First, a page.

The Nationality and Borders Bill is the vehicle for the new plan for immigration. That is how we will address the challenge of illegal migration for the first time in over two decades through comprehensive reform of our asylum system. Illegal migration is facilitated by evil people smugglers, and the British public despise those people smugglers and want their Government to act to remove foreign criminals as well as deal with the whole issue of illegal migration. The Bill will mean that we can better protect and support those in need of asylum, deter illegal and dangerous routes of entry to the UK and, of course, remove more easily those with no right to be here. The Bill has already been strongly endorsed by the elected House, and it is vital that the other place now works to ensure that it becomes law.
Last week, I met directors of the Lancaster business improvement district to discuss antisocial behaviour in our city centre. Will the Home Secretary accept my invitation to come to Lancaster to meet the directors of Lancaster BID and hear about the work they are doing to fund a BID warden to support police in Lancaster city centre to reduce antisocial behaviour?
I thank the hon. Lady for her question. If I may, I would like to pay tribute to both her police force and the police and crime commissioner, Andrew Snowden. I was in Lancaster recently, about a month ago. I would be delighted to visit again, I really would. I want to emphasise the power of business improvement districts in dealing with issues such as antisocial behaviour, giving businesses the confidence they need and ensuring they have police support so they can carry on investing in their businesses and creating jobs locally.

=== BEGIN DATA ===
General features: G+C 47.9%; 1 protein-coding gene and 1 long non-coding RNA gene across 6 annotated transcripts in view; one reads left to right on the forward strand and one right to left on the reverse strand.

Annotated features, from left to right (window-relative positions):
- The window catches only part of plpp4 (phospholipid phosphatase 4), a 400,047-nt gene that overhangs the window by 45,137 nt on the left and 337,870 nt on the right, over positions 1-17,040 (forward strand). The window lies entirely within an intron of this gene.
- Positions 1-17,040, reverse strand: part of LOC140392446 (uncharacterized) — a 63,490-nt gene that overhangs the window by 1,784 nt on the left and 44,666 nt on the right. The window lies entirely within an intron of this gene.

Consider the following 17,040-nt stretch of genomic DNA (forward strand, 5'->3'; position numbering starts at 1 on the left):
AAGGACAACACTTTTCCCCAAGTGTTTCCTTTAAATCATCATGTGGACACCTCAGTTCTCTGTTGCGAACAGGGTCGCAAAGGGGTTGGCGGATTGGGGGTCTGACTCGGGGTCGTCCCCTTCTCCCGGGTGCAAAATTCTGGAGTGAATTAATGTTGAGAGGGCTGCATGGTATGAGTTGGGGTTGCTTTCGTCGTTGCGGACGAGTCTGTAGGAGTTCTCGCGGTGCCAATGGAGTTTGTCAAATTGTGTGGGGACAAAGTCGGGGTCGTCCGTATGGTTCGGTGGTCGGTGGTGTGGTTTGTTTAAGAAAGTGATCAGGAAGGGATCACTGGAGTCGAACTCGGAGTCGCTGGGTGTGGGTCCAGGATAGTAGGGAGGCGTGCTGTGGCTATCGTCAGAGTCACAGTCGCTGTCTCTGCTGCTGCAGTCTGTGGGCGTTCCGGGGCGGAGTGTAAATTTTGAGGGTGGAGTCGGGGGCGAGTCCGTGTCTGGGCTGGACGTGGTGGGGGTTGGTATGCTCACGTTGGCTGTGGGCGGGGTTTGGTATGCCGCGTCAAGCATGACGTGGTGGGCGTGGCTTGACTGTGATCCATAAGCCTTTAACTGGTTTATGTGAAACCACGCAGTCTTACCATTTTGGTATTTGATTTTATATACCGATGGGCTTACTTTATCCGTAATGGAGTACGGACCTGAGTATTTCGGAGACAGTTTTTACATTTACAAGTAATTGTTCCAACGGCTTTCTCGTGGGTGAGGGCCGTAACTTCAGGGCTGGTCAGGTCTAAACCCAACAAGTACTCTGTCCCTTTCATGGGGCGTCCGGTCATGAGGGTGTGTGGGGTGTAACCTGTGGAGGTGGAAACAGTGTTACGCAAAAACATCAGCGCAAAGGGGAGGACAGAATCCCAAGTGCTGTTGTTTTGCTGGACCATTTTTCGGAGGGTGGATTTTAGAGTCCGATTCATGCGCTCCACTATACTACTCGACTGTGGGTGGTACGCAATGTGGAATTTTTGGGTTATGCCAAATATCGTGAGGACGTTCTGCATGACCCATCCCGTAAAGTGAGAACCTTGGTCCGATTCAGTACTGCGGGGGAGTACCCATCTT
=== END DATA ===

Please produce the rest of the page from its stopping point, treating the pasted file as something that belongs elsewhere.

My hon. Friend is absolutely right. This is a point to reflect on the United Kingdom’s contribution to the Ukraine effort. As well as the long-standing aid and military support, the Government’s commitment and the Prime Minister’s leadership, over 70,000 visas have been granted, and rightly so, to people who are fleeing war and persecution. And, of course, our schemes are completely uncapped.
I have been contacted about a pensioner who found nothing was done about serious harassment by her neighbours; shop owners who said nothing was done about someone who repeatedly smashed their windows; a burglary victim given nothing more than a crime number, and a rape victim who found herself being investigated rather than the rapist until the case was dropped—victims who are all being badly let down. Under the Conservatives, even though more crimes are being reported to the police, arrests and prosecutions have gone down sharply. Why is the Home Secretary letting so many more criminals off?
On the contrary, the right hon. Lady may want to back our Police, Crime, Sentencing and Courts Bill when it comes to police, crime, courts and sentencing. She will also reflect on the fact that when the statistics for crime in England and Wales for year ending September 2021 were published, neighbourhood crime was 33% lower than the previous year, burglary offences were lower than the previous year, and other offences including robbery, vehicle offences and theft from the person were also down. This is a Government who have invested record sums in policing and training. Look at the work we are doing with police and crime commissioners across the country. There are a few other points that, if I may, Mr Speaker, I would like to make to the right hon. Lady. When it comes to courts—